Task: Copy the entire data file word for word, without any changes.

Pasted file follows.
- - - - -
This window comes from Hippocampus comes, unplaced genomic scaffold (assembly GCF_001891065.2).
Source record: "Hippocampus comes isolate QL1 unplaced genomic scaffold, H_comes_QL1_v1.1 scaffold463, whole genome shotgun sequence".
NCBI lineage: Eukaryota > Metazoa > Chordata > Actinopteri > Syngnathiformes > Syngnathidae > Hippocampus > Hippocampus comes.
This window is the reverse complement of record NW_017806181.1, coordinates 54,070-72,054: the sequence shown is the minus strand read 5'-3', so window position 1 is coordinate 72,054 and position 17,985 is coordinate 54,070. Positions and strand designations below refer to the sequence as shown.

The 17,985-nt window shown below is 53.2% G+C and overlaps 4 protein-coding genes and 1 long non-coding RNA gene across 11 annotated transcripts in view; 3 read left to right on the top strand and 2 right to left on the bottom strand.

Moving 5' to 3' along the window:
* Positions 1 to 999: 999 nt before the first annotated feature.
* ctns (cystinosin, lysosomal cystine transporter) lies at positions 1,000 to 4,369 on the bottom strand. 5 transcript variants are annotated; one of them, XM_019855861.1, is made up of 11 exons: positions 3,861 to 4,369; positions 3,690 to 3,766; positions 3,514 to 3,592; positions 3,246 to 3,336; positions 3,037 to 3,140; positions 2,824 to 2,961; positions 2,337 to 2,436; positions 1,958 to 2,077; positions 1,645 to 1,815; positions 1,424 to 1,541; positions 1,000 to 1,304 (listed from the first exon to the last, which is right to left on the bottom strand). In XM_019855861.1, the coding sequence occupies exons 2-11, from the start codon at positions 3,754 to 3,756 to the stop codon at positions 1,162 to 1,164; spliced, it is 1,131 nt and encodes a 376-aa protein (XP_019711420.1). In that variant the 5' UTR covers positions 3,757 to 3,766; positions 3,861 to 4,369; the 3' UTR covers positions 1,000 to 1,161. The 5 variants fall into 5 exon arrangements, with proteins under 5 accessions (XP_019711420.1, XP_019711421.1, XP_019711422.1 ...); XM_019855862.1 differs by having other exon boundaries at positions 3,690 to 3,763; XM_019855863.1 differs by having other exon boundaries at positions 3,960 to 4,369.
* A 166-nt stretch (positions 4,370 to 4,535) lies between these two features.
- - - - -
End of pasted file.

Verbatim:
This window comes from Hippocampus comes, unplaced genomic scaffold (assembly GCF_001891065.2).
Source record: "Hippocampus comes isolate QL1 unplaced genomic scaffold, H_comes_QL1_v1.1 scaffold463, whole genome shotgun sequence".
NCBI lineage: Eukaryota > Metazoa > Chordata > Actinopteri > Syngnathiformes > Syngnathidae > Hippocampus > Hippocampus comes.
This window is the reverse complement of record NW_017806181.1, coordinates 54,070-72,054: the sequence shown is the minus strand read 5'-3', so window position 1 is coordinate 72,054 and position 17,985 is coordinate 54,070. Positions and strand designations below refer to the sequence as shown.

The 17,985-nt window shown below is 53.2% G+C and overlaps 4 protein-coding genes and 1 long non-coding RNA gene across 11 annotated transcripts in view; 3 read left to right on the top strand and 2 right to left on the bottom strand.

Moving 5' to 3' along the window:
* Positions 1 to 999: 999 nt before the first annotated feature.
* ctns (cystinosin, lysosomal cystine transporter) lies at positions 1,000 to 4,369 on the bottom strand. 5 transcript variants are annotated; one of them, XM_019855861.1, is made up of 11 exons: positions 3,861 to 4,369; positions 3,690 to 3,766; positions 3,514 to 3,592; positions 3,246 to 3,336; positions 3,037 to 3,140; positions 2,824 to 2,961; positions 2,337 to 2,436; positions 1,958 to 2,077; positions 1,645 to 1,815; positions 1,424 to 1,541; positions 1,000 to 1,304 (listed from the first exon to the last, which is right to left on the bottom strand). In XM_019855861.1, the coding sequence occupies exons 2-11, from the start codon at positions 3,754 to 3,756 to the stop codon at positions 1,162 to 1,164; spliced, it is 1,131 nt and encodes a 376-aa protein (XP_019711420.1). In that variant the 5' UTR covers positions 3,757 to 3,766; positions 3,861 to 4,369; the 3' UTR covers positions 1,000 to 1,161. The 5 variants fall into 5 exon arrangements, with proteins under 5 accessions (XP_019711420.1, XP_019711421.1, XP_019711422.1 ...); XM_019855862.1 differs by having other exon boundaries at positions 3,690 to 3,763; XM_019855863.1 differs by having other exon boundaries at positions 3,960 to 4,369.
* A 166-nt stretch (positions 4,370 to 4,535) lies between these two features.